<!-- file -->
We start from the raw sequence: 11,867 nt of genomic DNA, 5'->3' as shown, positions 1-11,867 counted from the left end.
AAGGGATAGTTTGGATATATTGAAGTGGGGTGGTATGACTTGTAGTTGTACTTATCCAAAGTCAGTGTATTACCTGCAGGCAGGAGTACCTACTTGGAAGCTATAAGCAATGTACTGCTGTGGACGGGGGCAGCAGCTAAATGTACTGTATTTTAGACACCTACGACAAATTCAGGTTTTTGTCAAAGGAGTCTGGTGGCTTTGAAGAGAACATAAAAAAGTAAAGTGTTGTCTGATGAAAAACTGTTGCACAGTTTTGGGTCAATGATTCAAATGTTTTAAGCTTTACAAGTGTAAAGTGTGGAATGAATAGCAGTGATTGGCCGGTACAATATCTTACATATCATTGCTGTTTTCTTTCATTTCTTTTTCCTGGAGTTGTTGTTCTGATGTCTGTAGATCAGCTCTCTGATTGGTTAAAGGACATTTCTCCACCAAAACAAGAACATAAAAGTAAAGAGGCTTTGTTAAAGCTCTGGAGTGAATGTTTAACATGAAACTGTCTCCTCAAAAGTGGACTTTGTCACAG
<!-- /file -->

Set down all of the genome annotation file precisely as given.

We start from the raw sequence: 11,867 nt of genomic DNA, 5'->3' as shown, positions 1-11,867 counted from the left end.
AAGGGATAGTTTGGATATATTGAAGTGGGGTGGTATGACTTGTAGTTGTACTTATCCAAAGTCAGTGTATTACCTGCAGGCAGGAGTACCTACTTGGAAGCTATAAGCAATGTACTGCTGTGGACGGGGGCAGCAGCTAAATGTACTGTATTTTAGACACCTACGACAAATTCAGGTTTTTGTCAAAGGAGTCTGGTGGCTTTGAAGAGAACATAAAAAAGTAAAGTGTTGTCTGATGAAAAACTGTTGCACAGTTTTGGGTCAATGATTCAAATGTTTTAAGCTTTACAAGTGTAAAGTGTGGAATGAATAGCAGTGATTGGCCGGTACAATATCTTACATATCATTGCTGTTTTCTTTCATTTCTTTTTCCTGGAGTTGTTGTTCTGATGTCTGTAGATCAGCTCTCTGATTGGTTAAAGGACATTTCTCCACCAAAACAAGAACATAAAAGTAAAGAGGCTTTGTTAAAGCTCTGGAGTGAATGTTTAACATGAAACTGTCTCCTCAAAAGTGGACTTTGTCACAG